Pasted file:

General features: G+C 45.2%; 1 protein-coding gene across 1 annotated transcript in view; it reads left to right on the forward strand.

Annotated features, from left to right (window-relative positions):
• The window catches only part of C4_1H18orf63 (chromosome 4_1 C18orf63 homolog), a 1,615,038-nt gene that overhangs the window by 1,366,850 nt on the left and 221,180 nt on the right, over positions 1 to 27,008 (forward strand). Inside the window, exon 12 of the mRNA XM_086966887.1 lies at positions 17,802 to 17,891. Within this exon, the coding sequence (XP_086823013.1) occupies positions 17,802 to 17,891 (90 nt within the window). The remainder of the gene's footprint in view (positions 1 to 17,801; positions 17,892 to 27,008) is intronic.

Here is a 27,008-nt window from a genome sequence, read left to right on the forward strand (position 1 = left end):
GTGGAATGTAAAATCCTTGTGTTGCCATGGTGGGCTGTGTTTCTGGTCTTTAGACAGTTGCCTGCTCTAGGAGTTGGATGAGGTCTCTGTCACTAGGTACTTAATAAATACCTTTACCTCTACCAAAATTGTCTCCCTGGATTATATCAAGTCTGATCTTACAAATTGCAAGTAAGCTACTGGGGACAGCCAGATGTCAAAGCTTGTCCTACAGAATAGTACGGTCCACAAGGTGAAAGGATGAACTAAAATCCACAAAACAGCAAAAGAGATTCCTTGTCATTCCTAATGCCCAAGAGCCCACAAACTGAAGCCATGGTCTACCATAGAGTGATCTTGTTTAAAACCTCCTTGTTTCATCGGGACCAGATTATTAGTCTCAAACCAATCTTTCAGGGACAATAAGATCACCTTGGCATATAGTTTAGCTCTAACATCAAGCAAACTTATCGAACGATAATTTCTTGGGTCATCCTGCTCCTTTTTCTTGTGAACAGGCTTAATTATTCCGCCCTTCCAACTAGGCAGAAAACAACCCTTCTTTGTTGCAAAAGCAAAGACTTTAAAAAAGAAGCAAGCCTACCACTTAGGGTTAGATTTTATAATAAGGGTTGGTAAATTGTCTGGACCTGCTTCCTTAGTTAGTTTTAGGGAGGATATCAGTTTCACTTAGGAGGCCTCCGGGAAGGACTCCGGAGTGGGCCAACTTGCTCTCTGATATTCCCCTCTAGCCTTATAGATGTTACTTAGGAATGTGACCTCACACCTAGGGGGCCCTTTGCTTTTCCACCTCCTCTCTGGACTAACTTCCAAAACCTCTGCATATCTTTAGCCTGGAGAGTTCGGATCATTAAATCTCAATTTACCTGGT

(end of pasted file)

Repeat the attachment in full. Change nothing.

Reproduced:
General features: G+C 45.2%; 1 protein-coding gene across 1 annotated transcript in view; it reads left to right on the forward strand.

Annotated features, from left to right (window-relative positions):
• The window catches only part of C4_1H18orf63 (chromosome 4_1 C18orf63 homolog), a 1,615,038-nt gene that overhangs the window by 1,366,850 nt on the left and 221,180 nt on the right, over positions 1 to 27,008 (forward strand). Inside the window, exon 12 of the mRNA XM_086966887.1 lies at positions 17,802 to 17,891. Within this exon, the coding sequence (XP_086823013.1) occupies positions 17,802 to 17,891 (90 nt within the window). The remainder of the gene's footprint in view (positions 1 to 17,801; positions 17,892 to 27,008) is intronic.

Here is a 27,008-nt window from a genome sequence, read left to right on the forward strand (position 1 = left end):
GTGGAATGTAAAATCCTTGTGTTGCCATGGTGGGCTGTGTTTCTGGTCTTTAGACAGTTGCCTGCTCTAGGAGTTGGATGAGGTCTCTGTCACTAGGTACTTAATAAATACCTTTACCTCTACCAAAATTGTCTCCCTGGATTATATCAAGTCTGATCTTACAAATTGCAAGTAAGCTACTGGGGACAGCCAGATGTCAAAGCTTGTCCTACAGAATAGTACGGTCCACAAGGTGAAAGGATGAACTAAAATCCACAAAACAGCAAAAGAGATTCCTTGTCATTCCTAATGCCCAAGAGCCCACAAACTGAAGCCATGGTCTACCATAGAGTGATCTTGTTTAAAACCTCCTTGTTTCATCGGGACCAGATTATTAGTCTCAAACCAATCTTTCAGGGACAATAAGATCACCTTGGCATATAGTTTAGCTCTAACATCAAGCAAACTTATCGAACGATAATTTCTTGGGTCATCCTGCTCCTTTTTCTTGTGAACAGGCTTAATTATTCCGCCCTTCCAACTAGGCAGAAAACAACCCTTCTTTGTTGCAAAAGCAAAGACTTTAAAAAAGAAGCAAGCCTACCACTTAGGGTTAGATTTTATAATAAGGGTTGGTAAATTGTCTGGACCTGCTTCCTTAGTTAGTTTTAGGGAGGATATCAGTTTCACTTAGGAGGCCTCCGGGAAGGACTCCGGAGTGGGCCAACTTGCTCTCTGATATTCCCCTCTAGCCTTATAGATGTTACTTAGGAATGTGACCTCACACCTAGGGGGCCCTTTGCTTTTCCACCTCCTCTCTGGACTAACTTCCAAAACCTCTGCATATCTTTAGCCTGGAGAGTTCGGATCATTAAATCTCAATTTACCTGGT